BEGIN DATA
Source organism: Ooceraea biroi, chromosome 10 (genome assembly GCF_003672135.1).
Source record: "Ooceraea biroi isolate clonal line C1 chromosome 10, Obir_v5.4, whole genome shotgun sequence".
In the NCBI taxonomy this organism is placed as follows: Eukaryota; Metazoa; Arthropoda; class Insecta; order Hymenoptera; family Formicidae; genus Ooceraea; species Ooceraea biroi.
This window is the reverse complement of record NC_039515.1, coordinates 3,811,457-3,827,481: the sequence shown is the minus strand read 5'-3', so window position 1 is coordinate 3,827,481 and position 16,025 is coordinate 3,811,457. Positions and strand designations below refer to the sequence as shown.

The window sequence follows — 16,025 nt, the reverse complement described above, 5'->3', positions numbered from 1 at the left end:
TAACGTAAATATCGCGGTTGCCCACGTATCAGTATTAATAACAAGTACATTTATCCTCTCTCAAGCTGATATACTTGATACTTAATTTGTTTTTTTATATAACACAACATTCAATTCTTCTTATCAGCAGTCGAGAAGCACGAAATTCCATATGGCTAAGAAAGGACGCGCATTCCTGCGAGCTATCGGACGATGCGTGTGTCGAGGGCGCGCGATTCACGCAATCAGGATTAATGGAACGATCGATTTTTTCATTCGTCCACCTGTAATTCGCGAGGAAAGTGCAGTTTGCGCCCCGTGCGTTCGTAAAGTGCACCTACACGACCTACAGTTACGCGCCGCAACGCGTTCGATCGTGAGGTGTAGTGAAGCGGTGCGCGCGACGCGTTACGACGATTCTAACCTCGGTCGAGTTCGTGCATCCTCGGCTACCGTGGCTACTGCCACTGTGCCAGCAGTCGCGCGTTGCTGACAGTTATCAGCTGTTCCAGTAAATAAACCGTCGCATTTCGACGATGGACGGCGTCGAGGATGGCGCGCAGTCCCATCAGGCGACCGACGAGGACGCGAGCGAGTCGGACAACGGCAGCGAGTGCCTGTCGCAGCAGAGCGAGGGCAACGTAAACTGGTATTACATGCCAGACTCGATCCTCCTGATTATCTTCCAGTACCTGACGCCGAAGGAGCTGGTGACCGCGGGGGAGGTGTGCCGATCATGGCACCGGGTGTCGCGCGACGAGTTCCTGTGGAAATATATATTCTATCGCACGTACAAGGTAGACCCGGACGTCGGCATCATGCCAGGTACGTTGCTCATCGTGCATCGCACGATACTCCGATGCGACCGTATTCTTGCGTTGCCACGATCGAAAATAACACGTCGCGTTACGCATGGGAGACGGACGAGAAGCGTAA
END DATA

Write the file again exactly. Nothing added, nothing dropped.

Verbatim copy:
Source organism: Ooceraea biroi, chromosome 10 (genome assembly GCF_003672135.1).
Source record: "Ooceraea biroi isolate clonal line C1 chromosome 10, Obir_v5.4, whole genome shotgun sequence".
In the NCBI taxonomy this organism is placed as follows: Eukaryota; Metazoa; Arthropoda; class Insecta; order Hymenoptera; family Formicidae; genus Ooceraea; species Ooceraea biroi.
This window is the reverse complement of record NC_039515.1, coordinates 3,811,457-3,827,481: the sequence shown is the minus strand read 5'-3', so window position 1 is coordinate 3,827,481 and position 16,025 is coordinate 3,811,457. Positions and strand designations below refer to the sequence as shown.

The window sequence follows — 16,025 nt, the reverse complement described above, 5'->3', positions numbered from 1 at the left end:
TAACGTAAATATCGCGGTTGCCCACGTATCAGTATTAATAACAAGTACATTTATCCTCTCTCAAGCTGATATACTTGATACTTAATTTGTTTTTTTATATAACACAACATTCAATTCTTCTTATCAGCAGTCGAGAAGCACGAAATTCCATATGGCTAAGAAAGGACGCGCATTCCTGCGAGCTATCGGACGATGCGTGTGTCGAGGGCGCGCGATTCACGCAATCAGGATTAATGGAACGATCGATTTTTTCATTCGTCCACCTGTAATTCGCGAGGAAAGTGCAGTTTGCGCCCCGTGCGTTCGTAAAGTGCACCTACACGACCTACAGTTACGCGCCGCAACGCGTTCGATCGTGAGGTGTAGTGAAGCGGTGCGCGCGACGCGTTACGACGATTCTAACCTCGGTCGAGTTCGTGCATCCTCGGCTACCGTGGCTACTGCCACTGTGCCAGCAGTCGCGCGTTGCTGACAGTTATCAGCTGTTCCAGTAAATAAACCGTCGCATTTCGACGATGGACGGCGTCGAGGATGGCGCGCAGTCCCATCAGGCGACCGACGAGGACGCGAGCGAGTCGGACAACGGCAGCGAGTGCCTGTCGCAGCAGAGCGAGGGCAACGTAAACTGGTATTACATGCCAGACTCGATCCTCCTGATTATCTTCCAGTACCTGACGCCGAAGGAGCTGGTGACCGCGGGGGAGGTGTGCCGATCATGGCACCGGGTGTCGCGCGACGAGTTCCTGTGGAAATATATATTCTATCGCACGTACAAGGTAGACCCGGACGTCGGCATCATGCCAGGTACGTTGCTCATCGTGCATCGCACGATACTCCGATGCGACCGTATTCTTGCGTTGCCACGATCGAAAATAACACGTCGCGTTACGCATGGGAGACGGACGAGAAGCGTAA